The EU should pay cash to areas to compensate them for high immigration, says Labour

Andy Burnham says Labour had in the past 'neglected' immigration as an issue

Jon Stone
Brighton
Wednesday 30 September 2015 13:17
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Mr Burnham argued Labour needed to change its approach on immigration to win back voters it had lost to Ukip
Mr Burnham argued Labour needed to change its approach on immigration to win back voters it had lost to Ukip

The European Union should direct money to areas most affected by immigration to help relieve pressure on services, Labour’s new shadow home secretary has said.

Speaking at Labour’s annual conference in Brighton Andy Burnham also said freedom of movement in the EU was widening inequality and had had a negative impact on some communities.

He argued that Labour needed to change its approach on immigration to win back voters it had lost to Ukip, arguing that they had felt “neglected”.

“For too long Labour has gone along with the idea that free movement – on the current rules – benefits everyone and benefits all areas equally. You know what? It’s just not true,” he told delegates.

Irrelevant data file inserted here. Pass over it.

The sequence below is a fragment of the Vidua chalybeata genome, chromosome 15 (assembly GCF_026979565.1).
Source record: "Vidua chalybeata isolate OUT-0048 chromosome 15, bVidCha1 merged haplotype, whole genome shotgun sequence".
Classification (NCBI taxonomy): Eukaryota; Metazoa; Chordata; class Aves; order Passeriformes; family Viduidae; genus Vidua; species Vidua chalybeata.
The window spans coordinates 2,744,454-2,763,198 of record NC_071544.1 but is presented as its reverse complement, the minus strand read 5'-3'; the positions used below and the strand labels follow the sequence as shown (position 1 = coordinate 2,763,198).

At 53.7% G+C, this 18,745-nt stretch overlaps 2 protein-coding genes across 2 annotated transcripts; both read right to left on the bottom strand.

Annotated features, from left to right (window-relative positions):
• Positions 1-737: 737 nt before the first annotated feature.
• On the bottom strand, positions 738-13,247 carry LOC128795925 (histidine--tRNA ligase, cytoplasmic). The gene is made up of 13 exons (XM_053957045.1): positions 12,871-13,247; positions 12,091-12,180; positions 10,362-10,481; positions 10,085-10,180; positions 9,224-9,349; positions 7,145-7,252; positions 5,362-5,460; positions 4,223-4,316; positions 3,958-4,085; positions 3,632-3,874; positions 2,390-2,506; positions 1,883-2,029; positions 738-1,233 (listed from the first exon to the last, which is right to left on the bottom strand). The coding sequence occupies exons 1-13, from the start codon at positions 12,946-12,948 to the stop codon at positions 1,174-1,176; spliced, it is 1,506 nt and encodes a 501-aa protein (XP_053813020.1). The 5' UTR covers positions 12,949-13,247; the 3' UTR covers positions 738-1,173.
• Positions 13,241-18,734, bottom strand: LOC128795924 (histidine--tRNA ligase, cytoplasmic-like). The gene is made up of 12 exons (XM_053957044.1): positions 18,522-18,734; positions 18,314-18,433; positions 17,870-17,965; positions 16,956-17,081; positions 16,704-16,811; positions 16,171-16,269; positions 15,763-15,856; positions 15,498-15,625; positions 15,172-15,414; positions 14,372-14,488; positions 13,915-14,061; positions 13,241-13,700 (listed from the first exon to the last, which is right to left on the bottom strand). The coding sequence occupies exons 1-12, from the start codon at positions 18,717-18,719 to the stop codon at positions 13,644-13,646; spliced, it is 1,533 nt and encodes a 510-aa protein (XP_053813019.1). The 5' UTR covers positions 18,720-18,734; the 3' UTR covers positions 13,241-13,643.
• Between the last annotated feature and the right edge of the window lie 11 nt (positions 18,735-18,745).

“In places it has benefited private companies more than people and communities. The truth is this: free movement as it currently works is widening inequality.

“Yes, it has built the economic power of the big cities, but it has also made life harder in our poorest communities, where the rules have been exploited to undercut people’s wages, undermine their job security and create a race to the bottom.”

Mr Burnham called for extra funding at the EU level to “to deal with the pressure that comes on primary schools, GPs and housing”.

He said the cash would best be applied to “former industrial communities where the pressures are greater”.

The shadow home secretary also said he wanted rules to stop skilled migrants undercutting wages, though he did not elaborate on what they might be.

This morning Labour leader Jeremy Corbyn said immigration was not necessarily a problem but “often a very great opportunity”.

Research by the London Schools of Economics and Centre for Economic Performance published earlier this year found that mass immigration to Britain had had no overall negative effect on wages or unemployment.

The study found no connection between how much immigration an UK county had seen between 2004 and 2012 and the area’s level of unemployment or changes in wage patterns.

David Cameron is due to renegotiate Britain’s terms of membership of the EU before 2017, when an in-out referendum is set to be held by.

He has said he wants to change the rules of welfare and freedom of movement for workers who cannot find or lose their jobs.

The Government has a target to reduce net migration to the tens of thousands down from the hundreds of thousands, a policy business groups have described as “bizarre”.

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